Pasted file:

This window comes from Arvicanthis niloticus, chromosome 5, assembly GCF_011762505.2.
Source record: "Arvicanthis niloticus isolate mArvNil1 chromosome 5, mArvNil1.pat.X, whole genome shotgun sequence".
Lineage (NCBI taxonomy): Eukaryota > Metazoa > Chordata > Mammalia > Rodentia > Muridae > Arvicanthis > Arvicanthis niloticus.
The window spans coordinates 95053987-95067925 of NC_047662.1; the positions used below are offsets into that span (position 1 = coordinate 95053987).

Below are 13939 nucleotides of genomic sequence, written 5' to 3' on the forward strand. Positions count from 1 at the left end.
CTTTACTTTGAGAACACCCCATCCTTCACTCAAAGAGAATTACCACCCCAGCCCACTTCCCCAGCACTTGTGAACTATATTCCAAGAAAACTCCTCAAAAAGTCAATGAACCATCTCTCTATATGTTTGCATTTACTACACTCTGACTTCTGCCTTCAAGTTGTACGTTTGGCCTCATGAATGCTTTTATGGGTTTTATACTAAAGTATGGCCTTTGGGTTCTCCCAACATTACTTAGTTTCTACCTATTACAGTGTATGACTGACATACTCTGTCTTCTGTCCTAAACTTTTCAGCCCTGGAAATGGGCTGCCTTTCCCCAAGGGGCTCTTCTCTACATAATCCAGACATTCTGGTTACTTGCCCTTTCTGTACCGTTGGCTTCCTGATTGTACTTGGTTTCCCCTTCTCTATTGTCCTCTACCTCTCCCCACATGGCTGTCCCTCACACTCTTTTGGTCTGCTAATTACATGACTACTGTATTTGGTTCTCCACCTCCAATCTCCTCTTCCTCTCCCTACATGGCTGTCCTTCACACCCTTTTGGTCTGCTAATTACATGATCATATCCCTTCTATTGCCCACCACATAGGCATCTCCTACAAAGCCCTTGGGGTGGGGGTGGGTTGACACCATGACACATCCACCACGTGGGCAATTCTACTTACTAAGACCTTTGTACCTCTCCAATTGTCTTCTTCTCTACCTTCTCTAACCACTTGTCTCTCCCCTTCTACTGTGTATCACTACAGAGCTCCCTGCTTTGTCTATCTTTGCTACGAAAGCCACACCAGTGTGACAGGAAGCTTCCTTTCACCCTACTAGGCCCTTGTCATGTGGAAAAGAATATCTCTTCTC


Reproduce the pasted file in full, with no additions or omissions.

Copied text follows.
This window comes from Arvicanthis niloticus, chromosome 5, assembly GCF_011762505.2.
Source record: "Arvicanthis niloticus isolate mArvNil1 chromosome 5, mArvNil1.pat.X, whole genome shotgun sequence".
Lineage (NCBI taxonomy): Eukaryota > Metazoa > Chordata > Mammalia > Rodentia > Muridae > Arvicanthis > Arvicanthis niloticus.
The window spans coordinates 95053987-95067925 of NC_047662.1; the positions used below are offsets into that span (position 1 = coordinate 95053987).

Below are 13939 nucleotides of genomic sequence, written 5' to 3' on the forward strand. Positions count from 1 at the left end.
CTTTACTTTGAGAACACCCCATCCTTCACTCAAAGAGAATTACCACCCCAGCCCACTTCCCCAGCACTTGTGAACTATATTCCAAGAAAACTCCTCAAAAAGTCAATGAACCATCTCTCTATATGTTTGCATTTACTACACTCTGACTTCTGCCTTCAAGTTGTACGTTTGGCCTCATGAATGCTTTTATGGGTTTTATACTAAAGTATGGCCTTTGGGTTCTCCCAACATTACTTAGTTTCTACCTATTACAGTGTATGACTGACATACTCTGTCTTCTGTCCTAAACTTTTCAGCCCTGGAAATGGGCTGCCTTTCCCCAAGGGGCTCTTCTCTACATAATCCAGACATTCTGGTTACTTGCCCTTTCTGTACCGTTGGCTTCCTGATTGTACTTGGTTTCCCCTTCTCTATTGTCCTCTACCTCTCCCCACATGGCTGTCCCTCACACTCTTTTGGTCTGCTAATTACATGACTACTGTATTTGGTTCTCCACCTCCAATCTCCTCTTCCTCTCCCTACATGGCTGTCCTTCACACCCTTTTGGTCTGCTAATTACATGATCATATCCCTTCTATTGCCCACCACATAGGCATCTCCTACAAAGCCCTTGGGGTGGGGGTGGGTTGACACCATGACACATCCACCACGTGGGCAATTCTACTTACTAAGACCTTTGTACCTCTCCAATTGTCTTCTTCTCTACCTTCTCTAACCACTTGTCTCTCCCCTTCTACTGTGTATCACTACAGAGCTCCCTGCTTTGTCTATCTTTGCTACGAAAGCCACACCAGTGTGACAGGAAGCTTCCTTTCACCCTACTAGGCCCTTGTCATGTGGAAAAGAATATCTCTTCTC